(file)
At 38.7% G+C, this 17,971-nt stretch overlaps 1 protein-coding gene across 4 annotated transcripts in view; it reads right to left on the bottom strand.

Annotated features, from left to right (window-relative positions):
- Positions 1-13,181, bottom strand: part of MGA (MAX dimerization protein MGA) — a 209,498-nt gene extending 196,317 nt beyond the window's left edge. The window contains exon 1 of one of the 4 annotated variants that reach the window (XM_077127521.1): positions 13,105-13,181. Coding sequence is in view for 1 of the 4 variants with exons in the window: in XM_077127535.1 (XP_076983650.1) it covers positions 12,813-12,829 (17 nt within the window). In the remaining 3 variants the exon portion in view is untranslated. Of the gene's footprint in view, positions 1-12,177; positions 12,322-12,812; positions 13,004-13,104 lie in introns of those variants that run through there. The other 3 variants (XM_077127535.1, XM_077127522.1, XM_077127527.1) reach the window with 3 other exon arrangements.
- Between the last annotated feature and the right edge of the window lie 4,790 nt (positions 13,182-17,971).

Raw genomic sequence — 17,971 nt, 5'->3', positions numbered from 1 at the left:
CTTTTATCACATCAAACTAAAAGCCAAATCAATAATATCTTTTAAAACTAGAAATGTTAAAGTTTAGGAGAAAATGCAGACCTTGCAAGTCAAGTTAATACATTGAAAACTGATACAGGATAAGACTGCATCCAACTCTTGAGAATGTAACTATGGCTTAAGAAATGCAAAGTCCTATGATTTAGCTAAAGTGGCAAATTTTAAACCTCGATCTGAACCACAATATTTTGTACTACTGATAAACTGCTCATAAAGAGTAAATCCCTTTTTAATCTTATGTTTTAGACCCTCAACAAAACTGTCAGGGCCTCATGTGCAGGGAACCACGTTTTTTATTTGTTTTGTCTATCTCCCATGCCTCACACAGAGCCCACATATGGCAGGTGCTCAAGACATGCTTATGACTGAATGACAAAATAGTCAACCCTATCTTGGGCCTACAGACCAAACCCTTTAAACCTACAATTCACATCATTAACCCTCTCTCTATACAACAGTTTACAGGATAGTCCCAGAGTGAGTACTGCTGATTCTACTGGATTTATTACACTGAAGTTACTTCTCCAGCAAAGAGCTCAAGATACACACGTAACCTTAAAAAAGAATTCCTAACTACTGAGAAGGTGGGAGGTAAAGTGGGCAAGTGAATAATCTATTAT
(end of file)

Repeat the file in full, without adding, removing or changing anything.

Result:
At 38.7% G+C, this 17,971-nt stretch overlaps 1 protein-coding gene across 4 annotated transcripts in view; it reads right to left on the bottom strand.

Annotated features, from left to right (window-relative positions):
- Positions 1-13,181, bottom strand: part of MGA (MAX dimerization protein MGA) — a 209,498-nt gene extending 196,317 nt beyond the window's left edge. The window contains exon 1 of one of the 4 annotated variants that reach the window (XM_077127521.1): positions 13,105-13,181. Coding sequence is in view for 1 of the 4 variants with exons in the window: in XM_077127535.1 (XP_076983650.1) it covers positions 12,813-12,829 (17 nt within the window). In the remaining 3 variants the exon portion in view is untranslated. Of the gene's footprint in view, positions 1-12,177; positions 12,322-12,812; positions 13,004-13,104 lie in introns of those variants that run through there. The other 3 variants (XM_077127535.1, XM_077127522.1, XM_077127527.1) reach the window with 3 other exon arrangements.
- Between the last annotated feature and the right edge of the window lie 4,790 nt (positions 13,182-17,971).

Raw genomic sequence — 17,971 nt, 5'->3', positions numbered from 1 at the left:
CTTTTATCACATCAAACTAAAAGCCAAATCAATAATATCTTTTAAAACTAGAAATGTTAAAGTTTAGGAGAAAATGCAGACCTTGCAAGTCAAGTTAATACATTGAAAACTGATACAGGATAAGACTGCATCCAACTCTTGAGAATGTAACTATGGCTTAAGAAATGCAAAGTCCTATGATTTAGCTAAAGTGGCAAATTTTAAACCTCGATCTGAACCACAATATTTTGTACTACTGATAAACTGCTCATAAAGAGTAAATCCCTTTTTAATCTTATGTTTTAGACCCTCAACAAAACTGTCAGGGCCTCATGTGCAGGGAACCACGTTTTTTATTTGTTTTGTCTATCTCCCATGCCTCACACAGAGCCCACATATGGCAGGTGCTCAAGACATGCTTATGACTGAATGACAAAATAGTCAACCCTATCTTGGGCCTACAGACCAAACCCTTTAAACCTACAATTCACATCATTAACCCTCTCTCTATACAACAGTTTACAGGATAGTCCCAGAGTGAGTACTGCTGATTCTACTGGATTTATTACACTGAAGTTACTTCTCCAGCAAAGAGCTCAAGATACACACGTAACCTTAAAAAAGAATTCCTAACTACTGAGAAGGTGGGAGGTAAAGTGGGCAAGTGAATAATCTATTAT